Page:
in The art of the observer
David MacDougall

Noting the shift from didactic films to new documentary forms in the 1960s, the author looks at the various strategies that filmmakers have devised to structure the new material that these forms produce. Although filmmakers generally consider the structure of their films while shooting them, the prospect of editing a large body of material can still seem daunting. Unlike fiction films, the contents of documentaries often emerge only during the filming, and their construction can take many forms, often without a strict chronology. This chapter examines a wide range of structural styles and modes of organisation, and goes on to describe the strategies the author employed in making a series of five films at a boarding school in India.

in The art of the observer
David MacDougall

Filmmakers are frequently called upon to film in small communities, where the objective may be as much to convey the unique character of the community as the individuals within it. Following on from the previous chapter, the author describes in detail the history of making the Doon School film series in India. He discusses the various approaches required to convey the intertwined personal, physical and social aspects of the subjects’ lives. In some cases this involved the simultaneous layering of several different cultural and social patterns. The author concludes that only through such complex structures can films represent social experience in ways that transcend those of written texts.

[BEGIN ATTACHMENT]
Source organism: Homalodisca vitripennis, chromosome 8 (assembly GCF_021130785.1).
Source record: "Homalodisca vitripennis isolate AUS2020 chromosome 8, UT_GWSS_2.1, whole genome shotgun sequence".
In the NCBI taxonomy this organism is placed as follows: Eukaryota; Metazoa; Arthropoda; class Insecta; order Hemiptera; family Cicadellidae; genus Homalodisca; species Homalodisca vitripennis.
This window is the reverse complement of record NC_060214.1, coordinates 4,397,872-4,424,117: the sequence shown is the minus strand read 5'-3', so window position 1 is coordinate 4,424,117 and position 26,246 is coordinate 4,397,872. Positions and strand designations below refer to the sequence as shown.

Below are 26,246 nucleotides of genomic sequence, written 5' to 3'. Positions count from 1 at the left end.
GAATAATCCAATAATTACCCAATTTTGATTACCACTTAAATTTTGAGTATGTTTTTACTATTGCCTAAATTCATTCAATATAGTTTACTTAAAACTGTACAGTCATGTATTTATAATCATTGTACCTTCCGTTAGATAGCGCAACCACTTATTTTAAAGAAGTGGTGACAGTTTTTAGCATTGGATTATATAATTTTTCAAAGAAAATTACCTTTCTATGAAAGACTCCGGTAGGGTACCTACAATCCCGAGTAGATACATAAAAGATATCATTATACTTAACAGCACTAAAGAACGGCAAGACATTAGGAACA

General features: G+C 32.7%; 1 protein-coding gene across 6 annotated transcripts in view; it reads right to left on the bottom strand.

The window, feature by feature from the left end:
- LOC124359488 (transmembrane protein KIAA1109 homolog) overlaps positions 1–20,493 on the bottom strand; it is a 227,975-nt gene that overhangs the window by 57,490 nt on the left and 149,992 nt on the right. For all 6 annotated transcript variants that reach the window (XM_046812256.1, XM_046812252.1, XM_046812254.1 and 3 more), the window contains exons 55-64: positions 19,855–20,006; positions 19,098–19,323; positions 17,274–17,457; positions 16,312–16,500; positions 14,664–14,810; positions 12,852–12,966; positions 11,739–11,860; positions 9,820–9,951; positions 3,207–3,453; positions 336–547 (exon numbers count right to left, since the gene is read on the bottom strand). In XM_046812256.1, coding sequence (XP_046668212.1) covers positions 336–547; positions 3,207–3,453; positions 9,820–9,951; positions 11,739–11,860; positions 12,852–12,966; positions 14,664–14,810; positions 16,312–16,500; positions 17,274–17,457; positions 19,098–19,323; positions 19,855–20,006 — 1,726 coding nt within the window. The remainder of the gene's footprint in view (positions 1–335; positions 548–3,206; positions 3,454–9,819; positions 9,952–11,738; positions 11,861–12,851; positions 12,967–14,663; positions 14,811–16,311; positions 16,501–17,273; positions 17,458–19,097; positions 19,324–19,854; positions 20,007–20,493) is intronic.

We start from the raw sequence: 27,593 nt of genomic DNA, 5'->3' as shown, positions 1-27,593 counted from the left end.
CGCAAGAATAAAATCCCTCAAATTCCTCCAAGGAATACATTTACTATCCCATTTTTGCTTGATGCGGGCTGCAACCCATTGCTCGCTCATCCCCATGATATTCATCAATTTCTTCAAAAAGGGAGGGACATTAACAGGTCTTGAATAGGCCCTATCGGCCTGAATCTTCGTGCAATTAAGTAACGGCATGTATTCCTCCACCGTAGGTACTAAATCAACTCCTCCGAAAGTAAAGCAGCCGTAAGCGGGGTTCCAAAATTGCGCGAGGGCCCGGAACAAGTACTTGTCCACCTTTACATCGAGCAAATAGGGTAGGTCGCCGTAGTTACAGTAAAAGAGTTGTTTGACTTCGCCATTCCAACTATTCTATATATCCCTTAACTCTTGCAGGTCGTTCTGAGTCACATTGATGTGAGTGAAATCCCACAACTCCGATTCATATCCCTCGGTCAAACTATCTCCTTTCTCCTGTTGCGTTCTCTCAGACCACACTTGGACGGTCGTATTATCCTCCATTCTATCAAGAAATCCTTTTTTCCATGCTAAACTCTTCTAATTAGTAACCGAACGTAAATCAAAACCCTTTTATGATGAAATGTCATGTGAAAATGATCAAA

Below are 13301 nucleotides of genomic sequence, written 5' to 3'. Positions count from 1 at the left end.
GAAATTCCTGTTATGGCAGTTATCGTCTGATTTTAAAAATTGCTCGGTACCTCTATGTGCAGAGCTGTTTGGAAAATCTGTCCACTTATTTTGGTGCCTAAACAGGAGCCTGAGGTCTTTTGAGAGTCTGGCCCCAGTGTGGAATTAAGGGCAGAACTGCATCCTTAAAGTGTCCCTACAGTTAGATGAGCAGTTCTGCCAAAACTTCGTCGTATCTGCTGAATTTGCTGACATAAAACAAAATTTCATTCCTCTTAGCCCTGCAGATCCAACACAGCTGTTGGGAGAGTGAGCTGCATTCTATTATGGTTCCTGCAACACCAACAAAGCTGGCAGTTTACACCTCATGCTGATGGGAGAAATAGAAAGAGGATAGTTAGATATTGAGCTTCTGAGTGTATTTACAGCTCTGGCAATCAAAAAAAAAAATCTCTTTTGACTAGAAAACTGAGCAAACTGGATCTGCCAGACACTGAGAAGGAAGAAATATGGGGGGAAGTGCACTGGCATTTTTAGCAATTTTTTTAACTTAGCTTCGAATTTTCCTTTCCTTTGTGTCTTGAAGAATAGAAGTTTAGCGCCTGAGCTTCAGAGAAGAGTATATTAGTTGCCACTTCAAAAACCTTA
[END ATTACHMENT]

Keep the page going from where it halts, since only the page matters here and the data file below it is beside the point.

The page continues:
in The art of the observer
David MacDougall

Although there is a significant tradition of films made by one person, collaboration has long been the dominant practice in documentary film production, and further forms of co-creation are emerging with the advent of new media platforms. This poses the problem of how we should interpret films that combine different skills and different creative visions. What is the place of authorship in such a work? Drawing on a range of examples, including several from the author’s own films, this chapter describes seven types of collaboration in traditional documentary film practice: dispersed collaboration, co-authorship, creative assistance, subject collaboration, sponsorship, complicity, and symbiosis. In addition to these, it notes that the collaboration of the viewer is crucial to the final realisation of a film.